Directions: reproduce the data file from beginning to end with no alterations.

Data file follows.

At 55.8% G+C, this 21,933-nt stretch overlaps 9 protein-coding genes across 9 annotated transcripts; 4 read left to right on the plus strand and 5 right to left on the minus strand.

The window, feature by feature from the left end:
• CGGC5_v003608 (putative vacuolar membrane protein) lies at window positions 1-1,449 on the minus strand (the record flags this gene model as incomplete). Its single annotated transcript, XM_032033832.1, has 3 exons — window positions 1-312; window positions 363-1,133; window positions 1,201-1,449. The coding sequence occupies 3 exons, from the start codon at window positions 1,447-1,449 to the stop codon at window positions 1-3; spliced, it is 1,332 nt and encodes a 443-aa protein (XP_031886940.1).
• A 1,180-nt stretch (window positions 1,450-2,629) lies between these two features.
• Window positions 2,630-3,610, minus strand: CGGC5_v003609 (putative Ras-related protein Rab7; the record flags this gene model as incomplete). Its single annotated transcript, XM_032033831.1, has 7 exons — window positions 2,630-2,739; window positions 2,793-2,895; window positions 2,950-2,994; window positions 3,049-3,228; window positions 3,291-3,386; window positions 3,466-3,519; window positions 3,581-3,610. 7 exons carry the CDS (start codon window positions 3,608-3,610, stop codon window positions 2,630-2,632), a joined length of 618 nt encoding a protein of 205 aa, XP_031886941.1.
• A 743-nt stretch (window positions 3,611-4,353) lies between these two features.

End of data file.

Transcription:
At 55.8% G+C, this 21,933-nt stretch overlaps 9 protein-coding genes across 9 annotated transcripts; 4 read left to right on the plus strand and 5 right to left on the minus strand.

The window, feature by feature from the left end:
• CGGC5_v003608 (putative vacuolar membrane protein) lies at window positions 1-1,449 on the minus strand (the record flags this gene model as incomplete). Its single annotated transcript, XM_032033832.1, has 3 exons — window positions 1-312; window positions 363-1,133; window positions 1,201-1,449. The coding sequence occupies 3 exons, from the start codon at window positions 1,447-1,449 to the stop codon at window positions 1-3; spliced, it is 1,332 nt and encodes a 443-aa protein (XP_031886940.1).
• A 1,180-nt stretch (window positions 1,450-2,629) lies between these two features.
• Window positions 2,630-3,610, minus strand: CGGC5_v003609 (putative Ras-related protein Rab7; the record flags this gene model as incomplete). Its single annotated transcript, XM_032033831.1, has 7 exons — window positions 2,630-2,739; window positions 2,793-2,895; window positions 2,950-2,994; window positions 3,049-3,228; window positions 3,291-3,386; window positions 3,466-3,519; window positions 3,581-3,610. 7 exons carry the CDS (start codon window positions 3,608-3,610, stop codon window positions 2,630-2,632), a joined length of 618 nt encoding a protein of 205 aa, XP_031886941.1.
• A 743-nt stretch (window positions 3,611-4,353) lies between these two features.